I’ve just realized that my chicken feed is too good. I do “cafeteria feeding,” where the hens have a high-protein pellet on one feeder and whole corn in another feeder. The idea is that the hens will mix and match in an appropriate way. This is a proven technique that has been used successfully for more than 100 years.
I have just released a new book. Well, an old book, really, first published in 1864 — Ten Acres Enough by Edmund Morris.
This is a classic back-to-the-land book. Morris sold his newspaper in Philadelphia and bought a small farm in New Jersey, where he grew berries and peaches, made a good living, and was grateful to leave the rat race behind. It’s a good read and has plenty of thought-provoking material in it, and should be fun for anyone interested in reading about self-sufficient farm living as it was practiced by refugees from city life 150 years ago.
I don’t feel fully dressed unless I have a pocket knife on me. I started carrying a Swiss Army Knife around with me when I was eleven. (Even to school. My teachers knew I had it and were always borrowing it. Those were the days!)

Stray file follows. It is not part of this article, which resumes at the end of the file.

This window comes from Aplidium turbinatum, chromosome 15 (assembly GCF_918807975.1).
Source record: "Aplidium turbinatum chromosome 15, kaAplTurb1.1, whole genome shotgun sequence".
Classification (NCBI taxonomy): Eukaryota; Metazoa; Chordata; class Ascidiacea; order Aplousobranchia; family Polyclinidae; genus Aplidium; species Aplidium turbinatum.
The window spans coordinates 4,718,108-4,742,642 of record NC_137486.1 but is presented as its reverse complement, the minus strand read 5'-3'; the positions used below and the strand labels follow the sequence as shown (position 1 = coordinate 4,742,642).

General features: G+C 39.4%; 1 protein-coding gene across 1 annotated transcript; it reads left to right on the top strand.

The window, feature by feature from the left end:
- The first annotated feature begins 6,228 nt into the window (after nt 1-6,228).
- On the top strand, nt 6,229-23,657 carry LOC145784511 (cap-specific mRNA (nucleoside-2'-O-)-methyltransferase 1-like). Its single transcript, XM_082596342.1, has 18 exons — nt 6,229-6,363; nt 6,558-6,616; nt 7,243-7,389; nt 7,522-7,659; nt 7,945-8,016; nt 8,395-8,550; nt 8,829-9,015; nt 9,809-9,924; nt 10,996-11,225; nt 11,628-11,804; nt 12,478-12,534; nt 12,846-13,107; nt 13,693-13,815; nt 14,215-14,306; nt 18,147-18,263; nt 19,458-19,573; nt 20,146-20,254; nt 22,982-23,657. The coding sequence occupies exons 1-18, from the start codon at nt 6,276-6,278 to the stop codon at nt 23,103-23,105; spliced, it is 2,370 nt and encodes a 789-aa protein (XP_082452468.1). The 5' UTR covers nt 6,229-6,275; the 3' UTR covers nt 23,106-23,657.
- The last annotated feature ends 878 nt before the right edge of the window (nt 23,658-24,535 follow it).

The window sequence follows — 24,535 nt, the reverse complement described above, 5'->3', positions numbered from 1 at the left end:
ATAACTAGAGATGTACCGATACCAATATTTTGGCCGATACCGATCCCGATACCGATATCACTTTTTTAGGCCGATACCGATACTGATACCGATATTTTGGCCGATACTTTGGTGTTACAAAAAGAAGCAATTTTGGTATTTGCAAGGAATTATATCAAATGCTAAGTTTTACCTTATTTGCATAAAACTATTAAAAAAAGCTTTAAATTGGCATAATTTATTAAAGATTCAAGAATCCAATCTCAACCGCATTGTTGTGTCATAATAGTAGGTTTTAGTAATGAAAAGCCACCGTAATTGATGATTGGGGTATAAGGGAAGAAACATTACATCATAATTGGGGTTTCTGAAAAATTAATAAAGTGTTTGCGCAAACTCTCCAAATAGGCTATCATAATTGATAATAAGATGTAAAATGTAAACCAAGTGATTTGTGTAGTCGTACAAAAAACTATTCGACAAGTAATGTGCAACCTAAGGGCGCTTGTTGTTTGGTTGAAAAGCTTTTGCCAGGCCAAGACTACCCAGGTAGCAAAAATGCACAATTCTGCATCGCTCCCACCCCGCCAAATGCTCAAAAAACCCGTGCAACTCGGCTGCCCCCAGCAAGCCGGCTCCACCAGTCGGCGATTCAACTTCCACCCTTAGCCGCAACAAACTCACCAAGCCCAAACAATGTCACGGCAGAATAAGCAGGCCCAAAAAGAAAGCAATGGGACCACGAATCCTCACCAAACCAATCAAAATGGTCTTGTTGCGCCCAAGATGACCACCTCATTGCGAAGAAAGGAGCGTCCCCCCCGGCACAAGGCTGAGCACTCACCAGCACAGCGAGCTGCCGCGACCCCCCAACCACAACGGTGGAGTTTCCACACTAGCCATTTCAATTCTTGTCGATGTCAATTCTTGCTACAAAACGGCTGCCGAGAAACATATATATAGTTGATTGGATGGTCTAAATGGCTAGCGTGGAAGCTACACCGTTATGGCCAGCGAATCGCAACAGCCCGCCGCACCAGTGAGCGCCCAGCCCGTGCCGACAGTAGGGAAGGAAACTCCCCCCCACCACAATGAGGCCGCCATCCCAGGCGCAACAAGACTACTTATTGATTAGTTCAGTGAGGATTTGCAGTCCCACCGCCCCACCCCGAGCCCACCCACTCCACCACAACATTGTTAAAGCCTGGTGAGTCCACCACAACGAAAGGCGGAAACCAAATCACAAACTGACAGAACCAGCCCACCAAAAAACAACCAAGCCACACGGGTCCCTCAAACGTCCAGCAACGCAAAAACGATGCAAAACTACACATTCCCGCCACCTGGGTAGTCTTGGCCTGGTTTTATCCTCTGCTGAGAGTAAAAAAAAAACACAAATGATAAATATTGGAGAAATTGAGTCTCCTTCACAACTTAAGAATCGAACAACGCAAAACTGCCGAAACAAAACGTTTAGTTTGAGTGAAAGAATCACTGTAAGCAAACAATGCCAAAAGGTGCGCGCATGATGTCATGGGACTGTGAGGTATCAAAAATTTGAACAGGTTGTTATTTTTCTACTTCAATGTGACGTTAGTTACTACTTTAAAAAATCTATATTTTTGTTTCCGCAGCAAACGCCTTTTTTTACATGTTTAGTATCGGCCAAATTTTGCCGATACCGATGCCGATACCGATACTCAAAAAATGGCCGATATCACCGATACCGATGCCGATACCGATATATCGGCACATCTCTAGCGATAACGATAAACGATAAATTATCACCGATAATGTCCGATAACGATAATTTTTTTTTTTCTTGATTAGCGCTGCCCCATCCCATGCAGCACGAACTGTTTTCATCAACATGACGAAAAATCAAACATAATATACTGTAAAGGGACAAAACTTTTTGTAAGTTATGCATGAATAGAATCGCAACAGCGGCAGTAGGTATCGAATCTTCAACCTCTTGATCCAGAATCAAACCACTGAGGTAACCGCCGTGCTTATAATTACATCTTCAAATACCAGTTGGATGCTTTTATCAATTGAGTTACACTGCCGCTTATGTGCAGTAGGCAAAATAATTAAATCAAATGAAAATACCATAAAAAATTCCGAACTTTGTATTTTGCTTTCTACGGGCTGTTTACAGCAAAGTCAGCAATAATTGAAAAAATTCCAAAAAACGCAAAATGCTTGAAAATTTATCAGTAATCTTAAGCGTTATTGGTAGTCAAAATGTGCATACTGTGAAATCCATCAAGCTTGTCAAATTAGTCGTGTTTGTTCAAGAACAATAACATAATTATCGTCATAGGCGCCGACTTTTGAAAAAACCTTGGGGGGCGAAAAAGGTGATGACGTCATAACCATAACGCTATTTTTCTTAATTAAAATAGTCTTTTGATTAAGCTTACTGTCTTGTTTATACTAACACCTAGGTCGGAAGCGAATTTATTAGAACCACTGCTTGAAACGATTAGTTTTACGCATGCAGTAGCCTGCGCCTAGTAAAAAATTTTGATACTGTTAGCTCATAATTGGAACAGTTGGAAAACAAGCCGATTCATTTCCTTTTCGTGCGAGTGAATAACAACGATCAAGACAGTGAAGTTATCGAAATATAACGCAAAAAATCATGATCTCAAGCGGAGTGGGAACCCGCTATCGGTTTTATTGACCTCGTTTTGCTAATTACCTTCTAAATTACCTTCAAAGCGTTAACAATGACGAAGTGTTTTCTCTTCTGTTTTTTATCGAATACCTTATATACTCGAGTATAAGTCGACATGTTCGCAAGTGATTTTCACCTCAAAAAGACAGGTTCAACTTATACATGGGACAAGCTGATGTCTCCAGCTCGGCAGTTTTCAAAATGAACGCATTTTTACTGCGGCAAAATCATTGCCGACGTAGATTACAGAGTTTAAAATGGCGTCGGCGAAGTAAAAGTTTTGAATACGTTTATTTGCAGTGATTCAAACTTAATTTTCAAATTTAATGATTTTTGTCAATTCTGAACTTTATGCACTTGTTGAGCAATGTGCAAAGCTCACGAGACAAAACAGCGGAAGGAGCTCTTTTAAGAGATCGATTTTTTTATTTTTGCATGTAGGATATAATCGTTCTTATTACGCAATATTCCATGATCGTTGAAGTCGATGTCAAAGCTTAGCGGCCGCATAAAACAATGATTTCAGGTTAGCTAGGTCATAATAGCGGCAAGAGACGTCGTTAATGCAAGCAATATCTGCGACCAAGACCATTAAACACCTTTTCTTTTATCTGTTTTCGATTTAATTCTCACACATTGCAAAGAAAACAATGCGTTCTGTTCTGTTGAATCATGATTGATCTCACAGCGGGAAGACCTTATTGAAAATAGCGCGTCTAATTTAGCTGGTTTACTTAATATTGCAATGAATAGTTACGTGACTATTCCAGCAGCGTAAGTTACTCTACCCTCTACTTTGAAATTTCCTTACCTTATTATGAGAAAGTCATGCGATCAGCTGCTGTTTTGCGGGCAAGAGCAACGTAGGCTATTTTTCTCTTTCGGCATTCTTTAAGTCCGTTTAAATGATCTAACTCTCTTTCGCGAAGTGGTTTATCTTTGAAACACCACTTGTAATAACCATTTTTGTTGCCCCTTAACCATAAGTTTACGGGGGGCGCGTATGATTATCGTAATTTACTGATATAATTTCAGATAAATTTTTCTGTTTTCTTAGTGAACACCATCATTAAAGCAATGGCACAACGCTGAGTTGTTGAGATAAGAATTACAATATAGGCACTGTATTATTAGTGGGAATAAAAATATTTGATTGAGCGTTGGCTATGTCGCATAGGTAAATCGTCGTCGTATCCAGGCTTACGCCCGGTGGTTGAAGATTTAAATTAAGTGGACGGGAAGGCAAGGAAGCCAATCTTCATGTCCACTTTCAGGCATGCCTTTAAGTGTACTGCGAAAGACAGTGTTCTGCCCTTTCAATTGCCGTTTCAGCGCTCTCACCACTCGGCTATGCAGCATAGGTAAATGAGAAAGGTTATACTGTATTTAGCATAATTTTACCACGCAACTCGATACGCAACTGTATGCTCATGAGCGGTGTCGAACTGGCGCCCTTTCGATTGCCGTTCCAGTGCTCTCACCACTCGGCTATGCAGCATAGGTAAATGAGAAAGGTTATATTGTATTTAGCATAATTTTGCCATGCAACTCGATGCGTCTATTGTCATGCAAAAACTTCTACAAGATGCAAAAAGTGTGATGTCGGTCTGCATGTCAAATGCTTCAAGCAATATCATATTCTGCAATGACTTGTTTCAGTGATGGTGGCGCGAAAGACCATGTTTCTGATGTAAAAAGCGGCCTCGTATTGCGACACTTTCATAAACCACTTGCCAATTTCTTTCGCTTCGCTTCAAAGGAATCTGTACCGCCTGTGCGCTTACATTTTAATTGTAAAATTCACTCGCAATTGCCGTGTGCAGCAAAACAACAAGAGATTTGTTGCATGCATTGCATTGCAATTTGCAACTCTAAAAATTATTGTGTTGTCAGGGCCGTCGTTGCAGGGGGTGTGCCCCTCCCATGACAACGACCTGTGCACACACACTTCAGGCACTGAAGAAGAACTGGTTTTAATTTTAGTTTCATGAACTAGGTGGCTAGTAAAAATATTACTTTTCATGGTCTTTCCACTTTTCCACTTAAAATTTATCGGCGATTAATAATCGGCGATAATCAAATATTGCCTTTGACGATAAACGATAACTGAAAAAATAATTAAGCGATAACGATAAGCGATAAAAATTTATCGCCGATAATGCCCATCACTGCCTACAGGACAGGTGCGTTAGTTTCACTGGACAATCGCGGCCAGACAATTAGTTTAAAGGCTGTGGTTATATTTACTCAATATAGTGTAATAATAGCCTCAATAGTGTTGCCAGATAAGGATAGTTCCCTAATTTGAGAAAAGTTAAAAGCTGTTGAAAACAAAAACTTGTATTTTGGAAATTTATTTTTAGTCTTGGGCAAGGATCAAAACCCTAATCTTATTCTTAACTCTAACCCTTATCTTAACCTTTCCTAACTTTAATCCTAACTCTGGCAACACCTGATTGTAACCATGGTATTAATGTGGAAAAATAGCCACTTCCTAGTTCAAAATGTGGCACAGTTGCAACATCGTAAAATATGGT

But Karen one-upped me, as she so often does. The other day, I noticed that one of the waterers wasn’t working and needed to have the crud flushed out, a task that requires a pair of pliers. So I resolved to come back and do this, and promptly forgot all about it.
Fall brooding is one of the best things you can do to improve your poultrykeeping experience. It works at least as well as spring brooding, maybe better. The weather is generally favorable for shipping chicks by mail, being not to hot, not too cold, and no more changeable than in the springtime. The weather is drier, so dampness-related problems like coccidiosis aren’t so bad. And most of us are far too busy in the spring — planting a garden, doing livestock projects, and generally ramping up for the season. Fall is less busy for most of us.
Feed is way too expensive to waste these days, but try telling that to the chickens! How can we keep our chickens from wasting feed?
The biggest culprit is feeders that are too shallow. One of the old rules of thumb was to never fill a trough or feed pan more than one-third full. This is harder than it looks, because most of the readily available poultry equipment consists of glorified chick feeders — way too small for grown (or even half-grown) chickens.